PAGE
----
Sample of prompt questions
What can you tell me about your dizziness? What do you experience?
What aspects of your dizziness have the greatest impact on your life and in what way?
What makes living with your dizziness easier/harder?
What strategies do you use to manage your condition?
Analysis started after the first interview and took place in parallel with data collection, so that questions could be further developed throughout the data collection process, with the aim of gaining deeper insights into participants’ personal experiences of PPPD.42 43 Data from the interviews and postinterview reflections were treated as a single data set and analysed using thematic analysis following Braun and Clarke’s six phase approach.43–45 This process included familiarisation with collected data, coding, identifying key ideas of interest, identifying candidate themes, refining candidate themes, naming and defining final themes.44 45 After familiarisation with the data, AS took a primarily semantic approach and critical realist view to coding, then met with the co-authors, who had read and coded a selection of transcripts at random, to discuss coding and initial impressions. Coding was returned to and improved on in a recursive manner primarily by AS and GT (coauthor experienced in thematic analysis). Theme construction was consultative and iterative, with all authors meeting regularly to discuss findings and to test interpretations, ensuring a rigorous process was applied to analysis.43 45
Thirty-three patients (n=33) were invited to take part, of which nine responded and were eligible. One person declined for personal reasons and eight (n=8) agreed to take part (see table 1 for an overview of participant characteristics).
Six interviews took place in person, one via Skype and one over the phone as preferred by the participants. Two participants submitted postinterview reflections.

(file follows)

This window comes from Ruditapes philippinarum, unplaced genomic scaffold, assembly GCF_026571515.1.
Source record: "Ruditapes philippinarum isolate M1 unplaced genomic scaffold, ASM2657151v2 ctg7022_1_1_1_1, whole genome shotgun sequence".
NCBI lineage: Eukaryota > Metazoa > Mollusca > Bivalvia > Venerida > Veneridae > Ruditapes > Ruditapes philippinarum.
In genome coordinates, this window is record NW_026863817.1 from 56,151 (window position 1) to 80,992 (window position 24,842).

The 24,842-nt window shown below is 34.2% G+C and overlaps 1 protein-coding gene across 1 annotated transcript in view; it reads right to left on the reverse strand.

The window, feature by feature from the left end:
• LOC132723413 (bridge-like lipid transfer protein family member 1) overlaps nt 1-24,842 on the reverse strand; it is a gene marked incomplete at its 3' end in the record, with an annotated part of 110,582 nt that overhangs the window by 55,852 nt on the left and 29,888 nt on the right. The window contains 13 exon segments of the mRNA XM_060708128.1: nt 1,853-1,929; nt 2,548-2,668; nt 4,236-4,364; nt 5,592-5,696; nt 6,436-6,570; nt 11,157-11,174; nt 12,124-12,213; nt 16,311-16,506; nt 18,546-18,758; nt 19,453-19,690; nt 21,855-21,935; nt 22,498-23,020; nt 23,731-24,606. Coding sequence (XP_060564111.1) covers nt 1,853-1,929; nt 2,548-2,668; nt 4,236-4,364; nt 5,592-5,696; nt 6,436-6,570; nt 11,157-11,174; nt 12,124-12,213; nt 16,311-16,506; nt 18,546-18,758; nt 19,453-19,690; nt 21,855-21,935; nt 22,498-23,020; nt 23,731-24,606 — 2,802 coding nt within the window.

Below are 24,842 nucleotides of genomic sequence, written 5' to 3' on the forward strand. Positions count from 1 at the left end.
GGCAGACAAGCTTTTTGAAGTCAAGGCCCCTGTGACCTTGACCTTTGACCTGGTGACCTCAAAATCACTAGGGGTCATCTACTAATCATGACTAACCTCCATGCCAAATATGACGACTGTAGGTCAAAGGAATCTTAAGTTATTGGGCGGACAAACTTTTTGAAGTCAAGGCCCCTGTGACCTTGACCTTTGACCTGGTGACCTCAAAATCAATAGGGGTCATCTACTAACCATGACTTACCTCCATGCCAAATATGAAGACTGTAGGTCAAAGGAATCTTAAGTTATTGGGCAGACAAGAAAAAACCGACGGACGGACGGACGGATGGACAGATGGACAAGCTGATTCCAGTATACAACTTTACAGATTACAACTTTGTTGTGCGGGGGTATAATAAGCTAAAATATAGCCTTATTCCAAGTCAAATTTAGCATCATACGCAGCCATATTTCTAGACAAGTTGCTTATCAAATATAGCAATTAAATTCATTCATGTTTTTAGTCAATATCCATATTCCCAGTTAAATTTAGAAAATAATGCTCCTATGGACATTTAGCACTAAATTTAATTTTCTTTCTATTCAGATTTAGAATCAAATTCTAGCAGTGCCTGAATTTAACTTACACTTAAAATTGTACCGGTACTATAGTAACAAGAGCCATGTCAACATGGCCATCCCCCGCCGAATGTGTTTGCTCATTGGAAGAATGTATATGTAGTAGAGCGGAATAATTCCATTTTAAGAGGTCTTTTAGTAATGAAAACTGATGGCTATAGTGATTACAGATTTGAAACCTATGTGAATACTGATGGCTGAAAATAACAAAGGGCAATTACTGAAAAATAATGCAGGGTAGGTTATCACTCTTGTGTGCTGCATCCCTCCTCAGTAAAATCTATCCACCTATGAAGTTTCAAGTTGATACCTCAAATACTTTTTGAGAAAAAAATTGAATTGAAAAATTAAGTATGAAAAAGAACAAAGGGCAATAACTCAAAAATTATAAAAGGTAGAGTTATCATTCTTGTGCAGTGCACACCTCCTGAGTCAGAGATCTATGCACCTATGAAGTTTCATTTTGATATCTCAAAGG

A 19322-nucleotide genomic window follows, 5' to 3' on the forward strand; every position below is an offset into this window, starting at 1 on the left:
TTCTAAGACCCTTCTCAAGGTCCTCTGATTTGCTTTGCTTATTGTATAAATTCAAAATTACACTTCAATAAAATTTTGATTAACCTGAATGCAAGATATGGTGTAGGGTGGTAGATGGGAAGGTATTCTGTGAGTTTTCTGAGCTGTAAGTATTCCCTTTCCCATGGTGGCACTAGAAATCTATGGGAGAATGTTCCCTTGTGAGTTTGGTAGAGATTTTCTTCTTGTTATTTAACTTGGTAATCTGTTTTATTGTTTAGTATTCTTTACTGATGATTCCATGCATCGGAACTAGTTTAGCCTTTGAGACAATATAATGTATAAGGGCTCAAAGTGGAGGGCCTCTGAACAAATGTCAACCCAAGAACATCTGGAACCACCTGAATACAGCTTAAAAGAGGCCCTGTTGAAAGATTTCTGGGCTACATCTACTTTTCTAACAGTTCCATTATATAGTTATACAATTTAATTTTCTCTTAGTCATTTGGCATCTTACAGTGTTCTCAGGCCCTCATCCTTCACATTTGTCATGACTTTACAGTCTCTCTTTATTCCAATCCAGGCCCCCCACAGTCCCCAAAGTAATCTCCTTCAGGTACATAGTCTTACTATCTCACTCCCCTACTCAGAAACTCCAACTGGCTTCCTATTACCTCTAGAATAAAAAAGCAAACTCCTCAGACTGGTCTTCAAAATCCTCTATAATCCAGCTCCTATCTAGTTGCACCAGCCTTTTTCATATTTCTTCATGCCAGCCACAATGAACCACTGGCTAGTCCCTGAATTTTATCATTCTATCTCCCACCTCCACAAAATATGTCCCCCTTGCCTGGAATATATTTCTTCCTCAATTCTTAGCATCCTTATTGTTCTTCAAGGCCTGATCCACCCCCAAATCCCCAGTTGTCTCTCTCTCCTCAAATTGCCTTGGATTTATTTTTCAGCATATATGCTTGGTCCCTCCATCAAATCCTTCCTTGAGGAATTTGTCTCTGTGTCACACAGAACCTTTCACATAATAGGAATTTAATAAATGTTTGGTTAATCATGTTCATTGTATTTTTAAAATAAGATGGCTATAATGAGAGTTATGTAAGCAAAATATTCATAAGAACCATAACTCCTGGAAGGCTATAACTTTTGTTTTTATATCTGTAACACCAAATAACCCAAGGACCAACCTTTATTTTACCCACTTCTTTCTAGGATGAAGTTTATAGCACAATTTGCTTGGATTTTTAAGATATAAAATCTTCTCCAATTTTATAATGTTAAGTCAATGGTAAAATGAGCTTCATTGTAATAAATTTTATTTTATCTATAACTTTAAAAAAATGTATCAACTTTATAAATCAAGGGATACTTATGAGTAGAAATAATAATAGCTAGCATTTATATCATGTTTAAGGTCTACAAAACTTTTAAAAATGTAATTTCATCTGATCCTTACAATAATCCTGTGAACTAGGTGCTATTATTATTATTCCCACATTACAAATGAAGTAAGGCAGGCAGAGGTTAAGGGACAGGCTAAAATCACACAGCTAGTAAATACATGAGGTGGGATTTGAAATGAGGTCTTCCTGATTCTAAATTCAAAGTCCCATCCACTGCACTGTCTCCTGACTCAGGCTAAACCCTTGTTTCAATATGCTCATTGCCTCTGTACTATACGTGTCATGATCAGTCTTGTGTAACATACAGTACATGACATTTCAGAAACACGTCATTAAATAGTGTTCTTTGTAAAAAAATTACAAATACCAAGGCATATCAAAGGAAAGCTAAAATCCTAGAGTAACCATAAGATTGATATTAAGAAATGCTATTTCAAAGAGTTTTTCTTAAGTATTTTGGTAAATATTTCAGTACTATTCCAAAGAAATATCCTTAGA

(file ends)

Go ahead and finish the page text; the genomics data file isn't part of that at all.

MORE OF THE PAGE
Seven participants stated their employment status would be different if it were not for their dizziness; two had parenting responsibilities for children younger than 12 and one for teenagers. Two participants said they had no social support, two had a supportive partner and four had an extensive support network of partner, friends and family. Level of education was not formally collected however, from the information participants shared in the interview all had or have held roles that required a professional education.
Three themes were constructed from the data: (1) It sounds like I’m crazy; (2) I’m a shadow of my former self and (3) How will I survive? Each theme will be discussed below, supported by data illustrating key aspects of each construct. Natural pauses in participants’ speech are identified by (.), text that has been removed or added with […].
It sounds like I’m crazy
This theme referred to the participants’ perception of PPPD not being medically and socially confirmed as credible and valid, therefore lacking legitimacy. Having a diagnosis, even if only speculative, was perceived as highly important for validation. Most participants perceived validation to be withheld due to the invisibility of PPPD, absence of clear diagnostic markers and widespread unfamiliarity with the condition among health professionals and the public:
To start with, I was very frustrated, about (.) I had this issue (.) and they really were just, (.) really did not know what to do (.) yeah that was bit frustrating. Dizziness is a really, sort of (.) I don’t know, an area that people don’t know much about. (Ethan)
Although disappointing, most participants believed this lack of understanding was only natural considering the difficulty they had themselves articulating the experience of dizziness. In particular, when trying to explain it to those who had not shared their experience:
People don’t really understand um (.) it sounds like an excuse if you think you’re feeling like that (.) people don’t understand what they haven’t experienced themselves. (Molly)
When asked to describe their dizziness, participants would often resort to imprecise, vague or incohesive language. Failing to find the vocabulary that encapsulated their experience was perceived by most participants as embarrassing and frustrating, with some becoming visibly agitated when trying to do so:
The main symptoms is you don’t feel yourself. Summing it up (.) what does that mean? (Participant taps fingers) That means, I think, the (.) like I said (sigh), so (.) OK, if you take the big picture (.) you don’t feel as much as yourself (.) you don’t feel yourself. (Ethan)